by mbone (558574) on Sunday January 26, 2014 @07:12PM (#46076391)

    Iron curtain, no. Stasi, maybe.

  • Re:No (Score:5, Insightful)

    by Anonymous Coward on Sunday January 26, 2014 @07:12PM (#46076395)

    You forgot some pertinent facts: The U.S. has a long history of funding terrorists, supporting coups, and undermining democracies.

  • by Aighearach (97333) on Sunday January 26, 2014 @07:44PM (#46076595) Homepage

    Yeah, this is no different than Americans traveling to Northern Ireland in the past, and having their finances examined when they get back to check if they gave money to terrorists.
    I say that as a Celtic-American with Irish Republican sympathies. I can imagine being on either side of this sort of issue, in the right circumstances. My country should check me out if I come back from a conflict region. That is simple and practical.

  • Re:Irony (Score:4, Insightful)

    by gmuslera (3436) on Sunday January 26, 2014 @07:55PM (#46076673) Homepage Journal
    This Britain is where 2014 is actually happening, and is making 1984 look outdated, and optimistic.
  • Re:No (Score:3, Insightful)

    by Shakrai (717556) * on Sunday January 26, 2014 @08:03PM (#46076733) Journal

    The U.S. has a long history of funding terrorists, supporting coups, and undermining democracies.

    Nation-state acts to further its own perceived self-interests. News at eleven!

    Oh, I'm sorry, did you want more than a sarcastic one liner? Geopolitics make for strange bedfellows. Democratic Finland allied itself with Nazi Germany during WW2. That doesn't make them Nazis. My country has done some very regrettable things throughout the course of history, some of which were understandable in the context of the times (particularly the Cold War, something few people around here can truly relate to), some of which weren't. Either way, we didn't do anything every other nation-state hasn't done and continues to do.

    Realpolitik is a bitch sometimes, isn't it? When you're fighting for national survival you're going to side with the despot that will ally with you over the democracy that won't.

  • by Anonymous Coward on Sunday January 26, 2014 @08:41PM (#46076963)

    I pray to God (literally) that this is reversible.

    I see. Well, thanks for nothing. Some of us are trying to do something about it. Maybe you could help instead of chatting to your invisible friends about it...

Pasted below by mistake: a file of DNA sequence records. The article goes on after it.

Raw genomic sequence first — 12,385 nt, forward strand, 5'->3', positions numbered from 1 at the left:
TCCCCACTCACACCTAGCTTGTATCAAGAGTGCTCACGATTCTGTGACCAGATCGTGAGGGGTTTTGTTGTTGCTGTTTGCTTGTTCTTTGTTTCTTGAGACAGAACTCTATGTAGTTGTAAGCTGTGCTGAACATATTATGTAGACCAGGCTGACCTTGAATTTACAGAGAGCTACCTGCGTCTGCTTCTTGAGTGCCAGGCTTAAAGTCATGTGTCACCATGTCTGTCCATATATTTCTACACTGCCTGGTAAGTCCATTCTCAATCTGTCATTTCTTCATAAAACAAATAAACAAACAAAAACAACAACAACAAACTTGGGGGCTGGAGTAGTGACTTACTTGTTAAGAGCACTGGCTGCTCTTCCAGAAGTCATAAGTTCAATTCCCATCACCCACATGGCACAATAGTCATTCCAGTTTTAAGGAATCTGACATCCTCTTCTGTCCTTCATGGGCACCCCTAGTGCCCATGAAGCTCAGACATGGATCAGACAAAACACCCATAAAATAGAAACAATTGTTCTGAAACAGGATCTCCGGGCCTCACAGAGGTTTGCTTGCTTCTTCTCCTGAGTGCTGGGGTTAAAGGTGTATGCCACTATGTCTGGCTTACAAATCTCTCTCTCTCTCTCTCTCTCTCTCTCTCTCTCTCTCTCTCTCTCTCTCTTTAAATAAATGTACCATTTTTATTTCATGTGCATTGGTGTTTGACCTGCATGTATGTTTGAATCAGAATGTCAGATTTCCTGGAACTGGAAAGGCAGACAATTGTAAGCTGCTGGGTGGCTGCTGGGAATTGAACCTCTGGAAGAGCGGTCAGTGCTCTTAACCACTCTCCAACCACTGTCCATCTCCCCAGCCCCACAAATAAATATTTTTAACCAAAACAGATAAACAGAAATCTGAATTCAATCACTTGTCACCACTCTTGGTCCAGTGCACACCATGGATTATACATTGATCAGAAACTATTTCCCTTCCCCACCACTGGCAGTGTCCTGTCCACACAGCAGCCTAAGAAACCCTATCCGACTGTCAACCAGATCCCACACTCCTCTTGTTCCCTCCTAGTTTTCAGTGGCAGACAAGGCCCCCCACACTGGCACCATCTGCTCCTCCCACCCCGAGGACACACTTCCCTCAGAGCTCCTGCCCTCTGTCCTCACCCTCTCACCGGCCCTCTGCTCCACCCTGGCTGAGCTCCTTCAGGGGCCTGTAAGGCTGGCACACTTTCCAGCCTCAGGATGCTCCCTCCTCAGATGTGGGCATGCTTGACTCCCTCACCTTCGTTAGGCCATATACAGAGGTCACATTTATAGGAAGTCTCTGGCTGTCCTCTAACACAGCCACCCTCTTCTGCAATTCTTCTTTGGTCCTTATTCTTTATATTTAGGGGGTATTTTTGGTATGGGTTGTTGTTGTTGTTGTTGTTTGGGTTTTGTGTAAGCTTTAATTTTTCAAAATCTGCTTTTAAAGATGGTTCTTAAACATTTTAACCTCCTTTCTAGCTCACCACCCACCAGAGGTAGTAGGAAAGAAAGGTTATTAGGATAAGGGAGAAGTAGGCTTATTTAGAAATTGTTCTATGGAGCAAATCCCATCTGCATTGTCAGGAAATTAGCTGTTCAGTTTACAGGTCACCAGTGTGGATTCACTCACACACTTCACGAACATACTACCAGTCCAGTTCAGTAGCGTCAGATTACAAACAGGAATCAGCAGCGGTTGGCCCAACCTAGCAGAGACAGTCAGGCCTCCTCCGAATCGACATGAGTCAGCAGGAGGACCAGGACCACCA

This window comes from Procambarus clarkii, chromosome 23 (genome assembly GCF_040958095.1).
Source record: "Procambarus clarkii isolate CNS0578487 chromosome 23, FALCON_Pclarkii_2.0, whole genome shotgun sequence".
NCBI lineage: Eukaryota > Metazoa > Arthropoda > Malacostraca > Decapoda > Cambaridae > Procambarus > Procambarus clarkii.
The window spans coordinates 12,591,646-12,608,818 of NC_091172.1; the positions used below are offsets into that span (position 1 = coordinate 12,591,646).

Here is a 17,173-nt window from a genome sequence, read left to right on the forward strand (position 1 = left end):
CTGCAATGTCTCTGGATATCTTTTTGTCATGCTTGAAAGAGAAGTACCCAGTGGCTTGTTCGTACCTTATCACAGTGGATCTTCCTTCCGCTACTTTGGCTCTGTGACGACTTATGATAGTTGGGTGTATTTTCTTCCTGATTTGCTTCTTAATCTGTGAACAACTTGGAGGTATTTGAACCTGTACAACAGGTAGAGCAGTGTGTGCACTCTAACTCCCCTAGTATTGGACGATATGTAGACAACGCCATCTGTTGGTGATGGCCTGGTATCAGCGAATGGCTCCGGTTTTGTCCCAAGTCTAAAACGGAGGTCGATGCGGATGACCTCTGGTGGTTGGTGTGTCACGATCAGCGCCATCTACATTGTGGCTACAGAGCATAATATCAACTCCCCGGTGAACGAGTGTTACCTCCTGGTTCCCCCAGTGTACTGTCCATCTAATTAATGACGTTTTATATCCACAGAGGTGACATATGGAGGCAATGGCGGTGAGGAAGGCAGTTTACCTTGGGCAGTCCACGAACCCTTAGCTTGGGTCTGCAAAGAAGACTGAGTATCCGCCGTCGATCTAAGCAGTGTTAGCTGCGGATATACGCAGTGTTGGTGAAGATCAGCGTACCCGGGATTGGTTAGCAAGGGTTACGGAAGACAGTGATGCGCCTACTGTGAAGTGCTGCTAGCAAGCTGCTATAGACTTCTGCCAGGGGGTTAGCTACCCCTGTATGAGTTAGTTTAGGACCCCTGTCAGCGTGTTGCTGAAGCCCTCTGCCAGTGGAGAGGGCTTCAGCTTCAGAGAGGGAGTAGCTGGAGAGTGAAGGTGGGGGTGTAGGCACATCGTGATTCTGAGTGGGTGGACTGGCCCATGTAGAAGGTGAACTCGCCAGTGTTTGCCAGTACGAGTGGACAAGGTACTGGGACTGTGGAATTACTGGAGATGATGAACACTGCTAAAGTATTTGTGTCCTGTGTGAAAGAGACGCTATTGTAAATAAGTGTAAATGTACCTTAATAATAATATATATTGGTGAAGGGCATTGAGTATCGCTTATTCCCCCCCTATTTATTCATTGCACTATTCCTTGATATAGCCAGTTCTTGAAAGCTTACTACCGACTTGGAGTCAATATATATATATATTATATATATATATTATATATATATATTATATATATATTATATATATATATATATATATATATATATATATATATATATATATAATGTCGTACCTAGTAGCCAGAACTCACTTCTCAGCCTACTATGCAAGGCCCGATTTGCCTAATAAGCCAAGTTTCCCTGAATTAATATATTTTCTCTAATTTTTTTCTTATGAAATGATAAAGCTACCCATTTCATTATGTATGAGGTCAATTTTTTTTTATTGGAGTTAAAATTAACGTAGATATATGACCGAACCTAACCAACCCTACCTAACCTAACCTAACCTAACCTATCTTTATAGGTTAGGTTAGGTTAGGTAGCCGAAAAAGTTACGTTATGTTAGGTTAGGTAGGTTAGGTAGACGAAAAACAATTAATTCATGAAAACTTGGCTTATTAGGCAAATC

• by Anonymous Coward on Sunday January 26, 2014 @09:22PM (#46077173)

    How is this insightful? Sometimes a question is just a question, and the point is to have a discussion. If anything, ending this with "nuff said" shows just how intellectually bankrupt you are. I guess you just weren't fast enough to say "first post!", huh?

  • Re:No (Score:5, Insightful)

    by Jane Q. Public (1010737) on Sunday January 26, 2014 @09:41PM (#46077287)

    "There are certain places in the world that if you go you should be setting off alarm bells."

    I see. Guilt by association is now okay? That's news to me.

    I don't give the slightest damn where people go. It's what they do when they get there that matters.

    While it might not be like an "iron curtain", per se, it certainly IS like a dictatorial police state.

  • Re:No (Score:4, Insightful)

    by amiga3D (567632) on Sunday January 26, 2014 @10:26PM (#46077463)

    I always wonder what Milosevic and Mladi would be up to today if the US had just stood back and let Europe deal with the problem. How many millions would have died before someone summoned up the balls to do anything besides wring their hands and go "oh my, wont someone do something!"

  • Re:No (Score:3, Insightful)

    by tftp (111690) on Sunday January 26, 2014 @10:59PM (#46077613) Homepage

    Oh come on. Guilt by association has always been a part of the scenery.

    And so was burning of witches. But we got better.

    There are plenty of people in Syria, and they have relatives who live in other countries. Should those relatives be waterboarded in UK if they go to safe areas of Syria just to see their dying parents?

  • Re:No (Score:5, Insightful)

    by ignavus (213578) on Sunday January 26, 2014 @11:43PM (#46077849)

    You forgot some pertinent facts: The U.S. has a long history of funding terrorists, supporting coups, and undermining democracies.